General Zod, then, is the contrast to Superman’s idealism and belief in humanity. So when he battles Zod and his crew, Superman isn’t just battling the Kryptonians—Superman is battling the pessimism, the brutality, the narcissism of mankind. “You have developed a sense of morality and we have not—which gives us an evolutionary advantage,” Faora tells Superman as she beats him. “If history has taught us anything, it’s that evolution always wins.”
Except Superman does win—and, thus, so does the goodness of man. If Superman is the manifestation of mankind’s positive energy and morality, then it is the goodness of mankind that has put the world in a better place, and not some grand creator.
A similar dynamic then plays out in Batman v Superman: Dawn of Justice. Except now we’ve gone from pure metaphor to intimate character journey. The Kryptonians’ cruelness is now represented by two humans: Batman and Lex Luthor. So we go from purely spiritual commentary to a reflection of mankind’s reality.
In Batman v Superman, Superman still carries the meaning he had from the first film. If Superman can overcome a great evil, and if Superman is a reflection of man’s embracement of a greater, moral force, then Superman ultimately comes to represent meaning—the meaning we as individuals and as a society place on our existence and on humanity.
Lex Luthor, on the other hand, is the other end of the spectrum—he despises meaning. He is, in fact, meaninglessness personified. As a nihilist, Lex’s ego is threatened by this otherworldly force known as Superman that can evaporate Lex and the rest of humanity in the blink of an eye.
Batman, then, is caught in the middle of those two spectrums. After losing his parents to a murderous robber, Batman went out to fight evil and force justice. When he looks out into the world, Batman doesn’t first see goodness or morals, but instead ugliness and injustice that must be corrected.
Batman then reflects a darker side of humanity that’s in opposition to Superman. While Man of Steel concerned itself with spiritual and philosophical ideologies, Batman v Superman focuses specifically on one man’s struggle to accept this impossible force that can destroy mankind. At one point, Batman even sides with Lex’s ego and chooses to kill Superman.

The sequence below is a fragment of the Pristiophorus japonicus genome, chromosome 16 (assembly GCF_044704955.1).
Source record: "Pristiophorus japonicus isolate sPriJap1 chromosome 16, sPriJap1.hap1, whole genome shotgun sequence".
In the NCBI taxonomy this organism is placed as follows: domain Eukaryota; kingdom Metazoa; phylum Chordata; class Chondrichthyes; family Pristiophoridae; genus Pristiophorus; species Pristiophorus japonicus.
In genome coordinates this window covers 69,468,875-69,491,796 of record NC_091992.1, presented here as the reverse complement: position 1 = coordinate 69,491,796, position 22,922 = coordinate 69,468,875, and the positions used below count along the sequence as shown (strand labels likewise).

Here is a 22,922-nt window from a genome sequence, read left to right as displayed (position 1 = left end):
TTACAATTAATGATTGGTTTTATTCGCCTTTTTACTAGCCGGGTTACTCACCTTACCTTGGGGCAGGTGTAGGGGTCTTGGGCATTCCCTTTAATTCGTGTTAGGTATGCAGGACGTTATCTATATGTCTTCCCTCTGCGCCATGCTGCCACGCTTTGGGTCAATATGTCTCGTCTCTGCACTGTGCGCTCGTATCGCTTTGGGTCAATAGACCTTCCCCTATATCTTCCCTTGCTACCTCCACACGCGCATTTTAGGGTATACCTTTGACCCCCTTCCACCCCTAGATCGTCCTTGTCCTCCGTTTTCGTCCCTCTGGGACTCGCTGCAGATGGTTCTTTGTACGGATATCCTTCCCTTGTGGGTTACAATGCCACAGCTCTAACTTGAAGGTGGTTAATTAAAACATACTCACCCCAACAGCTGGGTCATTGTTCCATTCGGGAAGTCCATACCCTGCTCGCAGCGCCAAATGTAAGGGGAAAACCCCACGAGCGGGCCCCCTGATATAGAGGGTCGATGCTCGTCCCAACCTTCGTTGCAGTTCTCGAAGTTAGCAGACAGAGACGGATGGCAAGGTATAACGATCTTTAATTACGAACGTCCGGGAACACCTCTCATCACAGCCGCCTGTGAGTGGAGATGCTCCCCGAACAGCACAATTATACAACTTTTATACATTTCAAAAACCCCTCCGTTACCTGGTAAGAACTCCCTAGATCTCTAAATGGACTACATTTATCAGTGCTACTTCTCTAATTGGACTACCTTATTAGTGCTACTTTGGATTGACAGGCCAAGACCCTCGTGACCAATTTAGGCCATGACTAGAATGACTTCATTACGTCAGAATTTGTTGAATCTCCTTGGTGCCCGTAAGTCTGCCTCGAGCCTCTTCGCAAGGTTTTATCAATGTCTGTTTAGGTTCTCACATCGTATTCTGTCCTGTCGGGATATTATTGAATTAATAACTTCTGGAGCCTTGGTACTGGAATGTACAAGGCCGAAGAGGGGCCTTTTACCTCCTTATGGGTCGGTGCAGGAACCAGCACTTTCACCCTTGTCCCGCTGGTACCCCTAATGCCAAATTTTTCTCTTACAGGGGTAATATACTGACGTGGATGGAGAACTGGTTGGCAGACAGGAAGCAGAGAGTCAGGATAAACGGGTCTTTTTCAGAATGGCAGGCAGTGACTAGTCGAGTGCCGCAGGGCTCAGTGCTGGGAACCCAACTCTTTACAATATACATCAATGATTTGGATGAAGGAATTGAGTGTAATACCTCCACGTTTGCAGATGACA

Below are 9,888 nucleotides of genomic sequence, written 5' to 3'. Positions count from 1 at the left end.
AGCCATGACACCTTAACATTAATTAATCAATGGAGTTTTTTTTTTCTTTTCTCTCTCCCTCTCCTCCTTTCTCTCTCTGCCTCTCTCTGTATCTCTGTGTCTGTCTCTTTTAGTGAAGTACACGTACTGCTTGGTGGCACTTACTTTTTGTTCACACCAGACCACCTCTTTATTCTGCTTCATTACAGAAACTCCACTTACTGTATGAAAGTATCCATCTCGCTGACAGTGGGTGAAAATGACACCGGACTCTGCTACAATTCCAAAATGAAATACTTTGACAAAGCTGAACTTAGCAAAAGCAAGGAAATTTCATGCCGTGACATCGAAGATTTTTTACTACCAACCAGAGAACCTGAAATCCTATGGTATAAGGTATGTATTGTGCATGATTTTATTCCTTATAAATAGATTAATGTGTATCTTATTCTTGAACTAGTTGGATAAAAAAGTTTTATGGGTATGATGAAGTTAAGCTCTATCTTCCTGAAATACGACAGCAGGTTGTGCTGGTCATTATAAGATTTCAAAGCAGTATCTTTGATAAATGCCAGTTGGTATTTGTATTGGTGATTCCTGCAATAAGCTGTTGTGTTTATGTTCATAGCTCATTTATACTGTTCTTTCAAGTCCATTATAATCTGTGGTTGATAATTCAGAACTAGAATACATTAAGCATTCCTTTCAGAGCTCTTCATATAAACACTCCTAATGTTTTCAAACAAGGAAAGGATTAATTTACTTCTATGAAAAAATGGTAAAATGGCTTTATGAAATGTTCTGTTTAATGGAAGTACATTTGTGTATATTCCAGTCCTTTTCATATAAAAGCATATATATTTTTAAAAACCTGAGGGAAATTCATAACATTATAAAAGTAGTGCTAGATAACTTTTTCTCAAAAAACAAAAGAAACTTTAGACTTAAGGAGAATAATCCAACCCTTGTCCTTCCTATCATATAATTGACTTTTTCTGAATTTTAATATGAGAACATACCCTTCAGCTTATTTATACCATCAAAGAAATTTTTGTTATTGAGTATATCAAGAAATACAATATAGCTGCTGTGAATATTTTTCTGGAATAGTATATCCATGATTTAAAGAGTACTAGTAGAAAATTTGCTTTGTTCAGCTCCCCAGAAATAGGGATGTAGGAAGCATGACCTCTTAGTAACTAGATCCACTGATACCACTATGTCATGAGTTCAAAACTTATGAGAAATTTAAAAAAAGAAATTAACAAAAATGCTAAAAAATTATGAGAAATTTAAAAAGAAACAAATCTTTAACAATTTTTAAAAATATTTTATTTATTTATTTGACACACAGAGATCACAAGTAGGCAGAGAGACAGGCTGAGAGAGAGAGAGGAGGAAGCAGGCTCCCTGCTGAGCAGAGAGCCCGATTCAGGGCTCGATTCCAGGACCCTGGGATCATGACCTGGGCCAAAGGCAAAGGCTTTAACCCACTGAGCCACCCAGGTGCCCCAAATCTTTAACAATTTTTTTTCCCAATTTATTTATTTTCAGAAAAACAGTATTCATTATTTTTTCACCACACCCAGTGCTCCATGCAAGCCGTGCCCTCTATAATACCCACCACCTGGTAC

But everything changes when Superman utters “Martha.” When Batman learns that he and Superman share a mortal mother of the same name, it then reveals the humanity of Superman and the inhumanity of killing someone else. And that’s when Batman makes the turns and vanquishes the ego of Lex. By siding with Superman, Batman chooses the greater good over himself—a crucial turning point as he becomes part of the Justice League.
Which brings us to the film itself: Justice League. Because of the story Snyder had built, the superheroes of the DC Extended Universe went from faceless superheroes to reflections of humanity. Because of the storyline Snyder had crafted, the Justice League team’s fight wasn’t a spectacle we all sat idly by and watched—we became an inherent part of that existential battle.
And, seemingly, everything was in place for that grand DCEU vision from Snyder to be carried out—until Warner Bros. ripped the first Justice League film from Snyder’s grasp, leaving his vision in shambles. Snyder then seemingly exited the DCEU forever and moved on to other projects.
But then, as we saw last week, Warner Bros. pivoted. The studio realized that the thirst for Snyder’s cut of Justice League was more than rabid fandom—it was a downright movement on social media. People just weren’t rooting for the underdog, but rooting for Snyder’s original vision to be realized.
And, for all we know, that could still happen. Warner Bros. might go all-in on Snyder’s original outline for the DCEU—which makes Superman the most crucial component of the entire franchise.
Because in Snyder’s world, Superman won’t just be a side character with a random bit part in Shazam! 2 or Black Adam or Aquaman 2. The existential meaning Superman carried during Man of Steel and Batman v Superman will then spill over into Snyder’s restored cut of Justice League.
And if that’s the case, the DCEU can then go from just another cinematic universe to a profound reflection of society.